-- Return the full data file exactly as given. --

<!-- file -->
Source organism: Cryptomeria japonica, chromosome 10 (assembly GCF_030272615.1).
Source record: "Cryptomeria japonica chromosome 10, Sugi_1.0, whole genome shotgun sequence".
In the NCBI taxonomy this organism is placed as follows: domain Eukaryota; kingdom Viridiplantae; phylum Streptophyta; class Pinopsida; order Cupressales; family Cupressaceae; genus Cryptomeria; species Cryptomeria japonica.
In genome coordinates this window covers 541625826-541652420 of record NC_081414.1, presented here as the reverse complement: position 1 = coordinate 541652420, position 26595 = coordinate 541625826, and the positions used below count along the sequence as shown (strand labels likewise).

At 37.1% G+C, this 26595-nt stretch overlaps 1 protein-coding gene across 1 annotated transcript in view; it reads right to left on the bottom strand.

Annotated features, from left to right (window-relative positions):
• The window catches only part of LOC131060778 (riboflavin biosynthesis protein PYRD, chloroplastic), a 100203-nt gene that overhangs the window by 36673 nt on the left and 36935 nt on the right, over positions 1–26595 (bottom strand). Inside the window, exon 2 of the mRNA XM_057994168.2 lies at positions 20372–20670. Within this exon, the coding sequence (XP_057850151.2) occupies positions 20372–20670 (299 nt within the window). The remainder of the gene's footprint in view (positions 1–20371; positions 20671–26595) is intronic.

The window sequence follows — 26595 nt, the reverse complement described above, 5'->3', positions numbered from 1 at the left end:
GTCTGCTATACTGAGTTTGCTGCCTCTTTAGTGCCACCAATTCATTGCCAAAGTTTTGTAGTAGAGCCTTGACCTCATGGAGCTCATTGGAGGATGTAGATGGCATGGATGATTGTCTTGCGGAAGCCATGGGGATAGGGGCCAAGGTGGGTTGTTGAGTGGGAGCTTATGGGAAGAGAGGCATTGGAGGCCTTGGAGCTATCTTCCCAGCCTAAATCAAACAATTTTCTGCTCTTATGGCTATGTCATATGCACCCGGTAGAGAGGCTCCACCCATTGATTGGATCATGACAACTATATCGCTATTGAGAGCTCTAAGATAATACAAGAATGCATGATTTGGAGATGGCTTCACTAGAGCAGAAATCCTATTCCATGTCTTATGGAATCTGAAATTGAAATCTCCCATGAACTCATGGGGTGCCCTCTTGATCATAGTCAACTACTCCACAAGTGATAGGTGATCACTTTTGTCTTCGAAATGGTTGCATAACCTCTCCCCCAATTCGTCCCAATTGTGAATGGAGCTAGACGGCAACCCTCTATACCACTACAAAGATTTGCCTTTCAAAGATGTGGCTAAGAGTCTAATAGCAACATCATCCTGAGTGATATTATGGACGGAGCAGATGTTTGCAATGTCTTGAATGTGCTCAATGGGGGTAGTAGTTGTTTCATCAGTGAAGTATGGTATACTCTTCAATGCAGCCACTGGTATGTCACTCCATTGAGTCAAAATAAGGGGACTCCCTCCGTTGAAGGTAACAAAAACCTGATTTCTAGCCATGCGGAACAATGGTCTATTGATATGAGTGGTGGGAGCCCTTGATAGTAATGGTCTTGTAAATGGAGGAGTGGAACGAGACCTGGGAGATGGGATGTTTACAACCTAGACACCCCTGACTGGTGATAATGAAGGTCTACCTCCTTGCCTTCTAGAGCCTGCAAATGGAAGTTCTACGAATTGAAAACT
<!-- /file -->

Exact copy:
Source organism: Cryptomeria japonica, chromosome 10 (assembly GCF_030272615.1).
Source record: "Cryptomeria japonica chromosome 10, Sugi_1.0, whole genome shotgun sequence".
In the NCBI taxonomy this organism is placed as follows: domain Eukaryota; kingdom Viridiplantae; phylum Streptophyta; class Pinopsida; order Cupressales; family Cupressaceae; genus Cryptomeria; species Cryptomeria japonica.
In genome coordinates this window covers 541625826-541652420 of record NC_081414.1, presented here as the reverse complement: position 1 = coordinate 541652420, position 26595 = coordinate 541625826, and the positions used below count along the sequence as shown (strand labels likewise).

At 37.1% G+C, this 26595-nt stretch overlaps 1 protein-coding gene across 1 annotated transcript in view; it reads right to left on the bottom strand.

Annotated features, from left to right (window-relative positions):
• The window catches only part of LOC131060778 (riboflavin biosynthesis protein PYRD, chloroplastic), a 100203-nt gene that overhangs the window by 36673 nt on the left and 36935 nt on the right, over positions 1–26595 (bottom strand). Inside the window, exon 2 of the mRNA XM_057994168.2 lies at positions 20372–20670. Within this exon, the coding sequence (XP_057850151.2) occupies positions 20372–20670 (299 nt within the window). The remainder of the gene's footprint in view (positions 1–20371; positions 20671–26595) is intronic.

The window sequence follows — 26595 nt, the reverse complement described above, 5'->3', positions numbered from 1 at the left end:
GTCTGCTATACTGAGTTTGCTGCCTCTTTAGTGCCACCAATTCATTGCCAAAGTTTTGTAGTAGAGCCTTGACCTCATGGAGCTCATTGGAGGATGTAGATGGCATGGATGATTGTCTTGCGGAAGCCATGGGGATAGGGGCCAAGGTGGGTTGTTGAGTGGGAGCTTATGGGAAGAGAGGCATTGGAGGCCTTGGAGCTATCTTCCCAGCCTAAATCAAACAATTTTCTGCTCTTATGGCTATGTCATATGCACCCGGTAGAGAGGCTCCACCCATTGATTGGATCATGACAACTATATCGCTATTGAGAGCTCTAAGATAATACAAGAATGCATGATTTGGAGATGGCTTCACTAGAGCAGAAATCCTATTCCATGTCTTATGGAATCTGAAATTGAAATCTCCCATGAACTCATGGGGTGCCCTCTTGATCATAGTCAACTACTCCACAAGTGATAGGTGATCACTTTTGTCTTCGAAATGGTTGCATAACCTCTCCCCCAATTCGTCCCAATTGTGAATGGAGCTAGACGGCAACCCTCTATACCACTACAAAGATTTGCCTTTCAAAGATGTGGCTAAGAGTCTAATAGCAACATCATCCTGAGTGATATTATGGACGGAGCAGATGTTTGCAATGTCTTGAATGTGCTCAATGGGGGTAGTAGTTGTTTCATCAGTGAAGTATGGTATACTCTTCAATGCAGCCACTGGTATGTCACTCCATTGAGTCAAAATAAGGGGACTCCCTCCGTTGAAGGTAACAAAAACCTGATTTCTAGCCATGCGGAACAATGGTCTATTGATATGAGTGGTGGGAGCCCTTGATAGTAATGGTCTTGTAAATGGAGGAGTGGAACGAGACCTGGGAGATGGGATGTTTACAACCTAGACACCCCTGACTGGTGATAATGAAGGTCTACCTCCTTGCCTTCTAGAGCCTGCAAATGGAAGTTCTACGAATTGAAAACT